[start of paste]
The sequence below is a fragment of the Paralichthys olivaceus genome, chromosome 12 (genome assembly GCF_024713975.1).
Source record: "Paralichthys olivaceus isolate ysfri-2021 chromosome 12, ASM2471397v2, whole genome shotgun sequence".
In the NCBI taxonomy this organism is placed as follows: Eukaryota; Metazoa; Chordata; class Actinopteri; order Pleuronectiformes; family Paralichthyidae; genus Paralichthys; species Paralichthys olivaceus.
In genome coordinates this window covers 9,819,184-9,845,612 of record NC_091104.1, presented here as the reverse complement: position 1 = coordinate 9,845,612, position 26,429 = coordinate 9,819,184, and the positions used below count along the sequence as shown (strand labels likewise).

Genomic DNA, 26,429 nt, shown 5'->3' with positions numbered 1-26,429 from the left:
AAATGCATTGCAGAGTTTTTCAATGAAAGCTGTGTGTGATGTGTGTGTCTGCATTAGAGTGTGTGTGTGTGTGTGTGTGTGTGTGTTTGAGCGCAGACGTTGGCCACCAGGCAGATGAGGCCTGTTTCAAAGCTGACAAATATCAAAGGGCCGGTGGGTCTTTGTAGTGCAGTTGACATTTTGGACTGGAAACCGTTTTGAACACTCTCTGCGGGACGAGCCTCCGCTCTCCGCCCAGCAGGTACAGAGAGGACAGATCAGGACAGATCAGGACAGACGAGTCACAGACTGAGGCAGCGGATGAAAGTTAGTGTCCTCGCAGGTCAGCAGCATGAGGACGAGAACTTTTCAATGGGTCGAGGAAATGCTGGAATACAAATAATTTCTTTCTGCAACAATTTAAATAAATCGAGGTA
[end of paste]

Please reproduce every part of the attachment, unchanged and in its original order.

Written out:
The sequence below is a fragment of the Paralichthys olivaceus genome, chromosome 12 (genome assembly GCF_024713975.1).
Source record: "Paralichthys olivaceus isolate ysfri-2021 chromosome 12, ASM2471397v2, whole genome shotgun sequence".
In the NCBI taxonomy this organism is placed as follows: Eukaryota; Metazoa; Chordata; class Actinopteri; order Pleuronectiformes; family Paralichthyidae; genus Paralichthys; species Paralichthys olivaceus.
In genome coordinates this window covers 9,819,184-9,845,612 of record NC_091104.1, presented here as the reverse complement: position 1 = coordinate 9,845,612, position 26,429 = coordinate 9,819,184, and the positions used below count along the sequence as shown (strand labels likewise).

Genomic DNA, 26,429 nt, shown 5'->3' with positions numbered 1-26,429 from the left:
AAATGCATTGCAGAGTTTTTCAATGAAAGCTGTGTGTGATGTGTGTGTCTGCATTAGAGTGTGTGTGTGTGTGTGTGTGTGTGTGTTTGAGCGCAGACGTTGGCCACCAGGCAGATGAGGCCTGTTTCAAAGCTGACAAATATCAAAGGGCCGGTGGGTCTTTGTAGTGCAGTTGACATTTTGGACTGGAAACCGTTTTGAACACTCTCTGCGGGACGAGCCTCCGCTCTCCGCCCAGCAGGTACAGAGAGGACAGATCAGGACAGATCAGGACAGACGAGTCACAGACTGAGGCAGCGGATGAAAGTTAGTGTCCTCGCAGGTCAGCAGCATGAGGACGAGAACTTTTCAATGGGTCGAGGAAATGCTGGAATACAAATAATTTCTTTCTGCAACAATTTAAATAAATCGAGGTA